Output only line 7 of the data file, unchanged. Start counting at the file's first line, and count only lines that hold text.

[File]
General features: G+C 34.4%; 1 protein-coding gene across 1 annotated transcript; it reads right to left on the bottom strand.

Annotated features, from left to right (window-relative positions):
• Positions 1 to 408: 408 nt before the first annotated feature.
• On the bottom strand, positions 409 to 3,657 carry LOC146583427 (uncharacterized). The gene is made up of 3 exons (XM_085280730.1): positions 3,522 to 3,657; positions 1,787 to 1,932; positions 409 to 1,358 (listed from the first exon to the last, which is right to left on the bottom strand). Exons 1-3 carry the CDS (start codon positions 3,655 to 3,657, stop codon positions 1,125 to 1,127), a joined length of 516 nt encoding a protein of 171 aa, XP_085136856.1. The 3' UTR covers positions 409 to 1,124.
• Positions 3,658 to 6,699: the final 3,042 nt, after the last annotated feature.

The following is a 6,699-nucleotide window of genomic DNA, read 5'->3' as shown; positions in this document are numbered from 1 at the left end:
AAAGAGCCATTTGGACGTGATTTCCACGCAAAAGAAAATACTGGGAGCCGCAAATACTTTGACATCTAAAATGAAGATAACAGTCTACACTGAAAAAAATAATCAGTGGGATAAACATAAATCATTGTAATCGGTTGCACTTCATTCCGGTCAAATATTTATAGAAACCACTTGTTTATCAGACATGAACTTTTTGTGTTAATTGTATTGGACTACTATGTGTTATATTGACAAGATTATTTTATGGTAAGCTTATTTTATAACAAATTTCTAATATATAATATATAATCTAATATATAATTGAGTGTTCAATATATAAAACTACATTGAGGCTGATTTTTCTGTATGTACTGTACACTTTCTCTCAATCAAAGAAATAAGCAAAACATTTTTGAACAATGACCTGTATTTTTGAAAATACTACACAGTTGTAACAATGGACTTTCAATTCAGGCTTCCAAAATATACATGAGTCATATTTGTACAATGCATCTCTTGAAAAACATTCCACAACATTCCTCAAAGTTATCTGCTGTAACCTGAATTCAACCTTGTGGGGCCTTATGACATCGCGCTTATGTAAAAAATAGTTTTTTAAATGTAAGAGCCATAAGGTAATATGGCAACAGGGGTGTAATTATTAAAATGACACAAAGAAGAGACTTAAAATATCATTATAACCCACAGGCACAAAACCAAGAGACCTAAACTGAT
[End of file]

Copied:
AAAGAGCCATTTGGACGTGATTTCCACGCAAAAGAAAATACTGGGAGCCGCAAATACTTTGACATCTAAAATGAAGATAACAGTCTACACTGAAAAAAATAATCAGTGGGATAAACATAAATCATTGTAATCGGTTGCACTTCATTCCGGTCAAATATTTATAGAAACCACTTGTTTATCAGACATGAACTTTTTGTGTTAATTGTATTGGACTACTATGTGTTATATTGACAAGATTATTTTATGGTAAGCTTATTTTATAACAAATTTCTAATATATAATATATAATCTAATATATAATTGAGTGTTCAATATATAAAACTACATTGAGGCTGATTTTTCTGTATGTACTGTACACTTTCTCTCAATCAAAGAAATAAGCAAAACATTTTTGAACAATGACCTGTATTTTTGAAAATACTACACAGTTGTAACAATGGACTTTCAATTCAGGCTTCCAAAATATACATGAGTCATATTTGTACAATGCATCTCTTGAAAAACATTCCACAACATTCCTCAAAGTTATCTGCTGTAACCTGAATTCAACCTTGTGGGGCCTTATGACATCGCGCTTATGTAAAAAATAGTTTTTTAAATGTAAGAGCCATAAGGTAATATGGCAACAGGGGTGTAATTATTAAAATGACACAAAGAAGAGACTTAAAATATCATTATAACCCACAGGCACAAAACCAAGAGACCTAAACTGAT